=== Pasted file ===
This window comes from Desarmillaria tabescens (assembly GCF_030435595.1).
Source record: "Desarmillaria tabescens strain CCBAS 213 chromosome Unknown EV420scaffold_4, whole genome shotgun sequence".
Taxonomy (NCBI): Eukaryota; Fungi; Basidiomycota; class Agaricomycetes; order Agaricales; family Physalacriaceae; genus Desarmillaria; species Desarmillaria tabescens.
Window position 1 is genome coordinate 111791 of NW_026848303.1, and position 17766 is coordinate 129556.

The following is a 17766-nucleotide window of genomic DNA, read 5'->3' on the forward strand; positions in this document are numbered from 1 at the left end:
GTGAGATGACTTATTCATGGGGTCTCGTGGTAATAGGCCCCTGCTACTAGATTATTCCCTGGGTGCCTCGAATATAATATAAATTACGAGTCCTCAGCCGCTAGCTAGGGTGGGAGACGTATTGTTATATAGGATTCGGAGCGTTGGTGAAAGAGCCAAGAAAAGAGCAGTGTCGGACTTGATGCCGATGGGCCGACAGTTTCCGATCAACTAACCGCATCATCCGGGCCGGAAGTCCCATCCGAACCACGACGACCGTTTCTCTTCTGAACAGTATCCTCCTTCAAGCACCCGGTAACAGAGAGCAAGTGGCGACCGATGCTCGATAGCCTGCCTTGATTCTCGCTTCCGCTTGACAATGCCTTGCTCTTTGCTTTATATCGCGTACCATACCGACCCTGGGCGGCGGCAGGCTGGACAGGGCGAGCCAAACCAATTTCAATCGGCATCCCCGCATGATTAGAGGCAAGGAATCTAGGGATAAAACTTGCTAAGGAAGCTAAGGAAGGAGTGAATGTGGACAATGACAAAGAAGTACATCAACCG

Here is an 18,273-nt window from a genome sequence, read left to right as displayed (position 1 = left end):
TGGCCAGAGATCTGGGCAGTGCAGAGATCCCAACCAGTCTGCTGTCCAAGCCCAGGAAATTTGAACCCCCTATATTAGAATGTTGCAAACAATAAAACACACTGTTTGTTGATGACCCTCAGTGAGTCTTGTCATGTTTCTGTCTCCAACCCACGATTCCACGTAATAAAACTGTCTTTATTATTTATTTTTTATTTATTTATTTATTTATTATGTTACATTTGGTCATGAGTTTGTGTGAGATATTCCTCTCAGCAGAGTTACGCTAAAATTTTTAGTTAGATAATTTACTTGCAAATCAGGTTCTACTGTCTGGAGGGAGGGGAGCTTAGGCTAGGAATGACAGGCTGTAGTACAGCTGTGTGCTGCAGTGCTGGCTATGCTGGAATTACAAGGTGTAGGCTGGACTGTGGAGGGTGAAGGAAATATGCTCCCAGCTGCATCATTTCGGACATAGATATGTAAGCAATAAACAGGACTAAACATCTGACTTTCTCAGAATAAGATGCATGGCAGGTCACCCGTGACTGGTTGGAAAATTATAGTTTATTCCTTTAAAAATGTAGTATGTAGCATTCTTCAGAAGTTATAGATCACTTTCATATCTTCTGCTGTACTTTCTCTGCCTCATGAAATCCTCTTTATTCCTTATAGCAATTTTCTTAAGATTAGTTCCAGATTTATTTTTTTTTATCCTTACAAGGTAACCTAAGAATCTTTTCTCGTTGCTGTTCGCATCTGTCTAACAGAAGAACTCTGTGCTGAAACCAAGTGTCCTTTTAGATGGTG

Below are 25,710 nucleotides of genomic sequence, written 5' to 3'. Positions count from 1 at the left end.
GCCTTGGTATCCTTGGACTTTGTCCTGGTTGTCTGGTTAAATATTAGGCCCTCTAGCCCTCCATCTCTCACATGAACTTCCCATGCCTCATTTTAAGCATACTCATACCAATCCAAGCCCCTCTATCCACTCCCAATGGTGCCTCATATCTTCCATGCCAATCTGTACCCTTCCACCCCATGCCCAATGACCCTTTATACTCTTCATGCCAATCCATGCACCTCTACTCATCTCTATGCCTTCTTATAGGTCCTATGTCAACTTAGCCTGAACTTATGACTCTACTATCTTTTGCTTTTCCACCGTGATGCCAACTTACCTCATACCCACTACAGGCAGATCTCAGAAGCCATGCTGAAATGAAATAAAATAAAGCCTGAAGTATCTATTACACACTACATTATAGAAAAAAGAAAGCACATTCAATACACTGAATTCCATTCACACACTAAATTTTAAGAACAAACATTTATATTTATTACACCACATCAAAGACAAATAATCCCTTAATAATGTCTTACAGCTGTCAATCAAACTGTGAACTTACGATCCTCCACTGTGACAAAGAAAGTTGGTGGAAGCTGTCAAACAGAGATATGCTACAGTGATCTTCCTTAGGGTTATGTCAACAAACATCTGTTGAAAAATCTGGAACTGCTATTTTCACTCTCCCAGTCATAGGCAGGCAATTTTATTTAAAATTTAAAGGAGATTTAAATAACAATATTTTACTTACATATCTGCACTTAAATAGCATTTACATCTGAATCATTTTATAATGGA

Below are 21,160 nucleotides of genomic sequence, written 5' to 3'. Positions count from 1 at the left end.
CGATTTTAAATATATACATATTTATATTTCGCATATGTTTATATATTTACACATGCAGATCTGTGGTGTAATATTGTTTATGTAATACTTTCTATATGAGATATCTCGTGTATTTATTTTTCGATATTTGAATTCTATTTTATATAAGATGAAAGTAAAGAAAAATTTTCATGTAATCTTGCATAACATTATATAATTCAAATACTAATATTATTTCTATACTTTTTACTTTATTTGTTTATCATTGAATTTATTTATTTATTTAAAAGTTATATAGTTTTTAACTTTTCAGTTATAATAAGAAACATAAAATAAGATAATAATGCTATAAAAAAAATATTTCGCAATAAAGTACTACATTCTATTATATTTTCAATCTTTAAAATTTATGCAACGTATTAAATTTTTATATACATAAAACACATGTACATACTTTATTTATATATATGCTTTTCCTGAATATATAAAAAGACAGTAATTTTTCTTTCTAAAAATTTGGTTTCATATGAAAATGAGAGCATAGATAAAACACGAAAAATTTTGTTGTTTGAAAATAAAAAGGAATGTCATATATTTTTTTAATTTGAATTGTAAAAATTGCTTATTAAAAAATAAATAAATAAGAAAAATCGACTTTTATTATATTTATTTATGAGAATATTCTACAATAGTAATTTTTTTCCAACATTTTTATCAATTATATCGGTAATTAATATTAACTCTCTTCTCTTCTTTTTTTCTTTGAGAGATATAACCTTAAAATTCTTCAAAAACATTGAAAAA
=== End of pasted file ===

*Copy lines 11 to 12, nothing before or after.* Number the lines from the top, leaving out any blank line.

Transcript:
Below are 21,160 nucleotides of genomic sequence, written 5' to 3'. Positions count from 1 at the left end.
CGATTTTAAATATATACATATTTATATTTCGCATATGTTTATATATTTACACATGCAGATCTGTGGTGTAATATTGTTTATGTAATACTTTCTATATGAGATATCTCGTGTATTTATTTTTCGATATTTGAATTCTATTTTATATAAGATGAAAGTAAAGAAAAATTTTCATGTAATCTTGCATAACATTATATAATTCAAATACTAATATTATTTCTATACTTTTTACTTTATTTGTTTATCATTGAATTTATTTATTTATTTAAAAGTTATATAGTTTTTAACTTTTCAGTTATAATAAGAAACATAAAATAAGATAATAATGCTATAAAAAAAATATTTCGCAATAAAGTACTACATTCTATTATATTTTCAATCTTTAAAATTTATGCAACGTATTAAATTTTTATATACATAAAACACATGTACATACTTTATTTATATATATGCTTTTCCTGAATATATAAAAAGACAGTAATTTTTCTTTCTAAAAATTTGGTTTCATATGAAAATGAGAGCATAGATAAAACACGAAAAATTTTGTTGTTTGAAAATAAAAAGGAATGTCATATATTTTTTTAATTTGAATTGTAAAAATTGCTTATTAAAAAATAAATAAATAAGAAAAATCGACTTTTATTATATTTATTTATGAGAATATTCTACAATAGTAATTTTTTTCCAACATTTTTATCAATTATATCGGTAATTAATATTAACTCTCTTCTCTTCTTTTTTTCTTTGAGAGATATAACCTTAAAATTCTTCAAAAACATTGAAAAA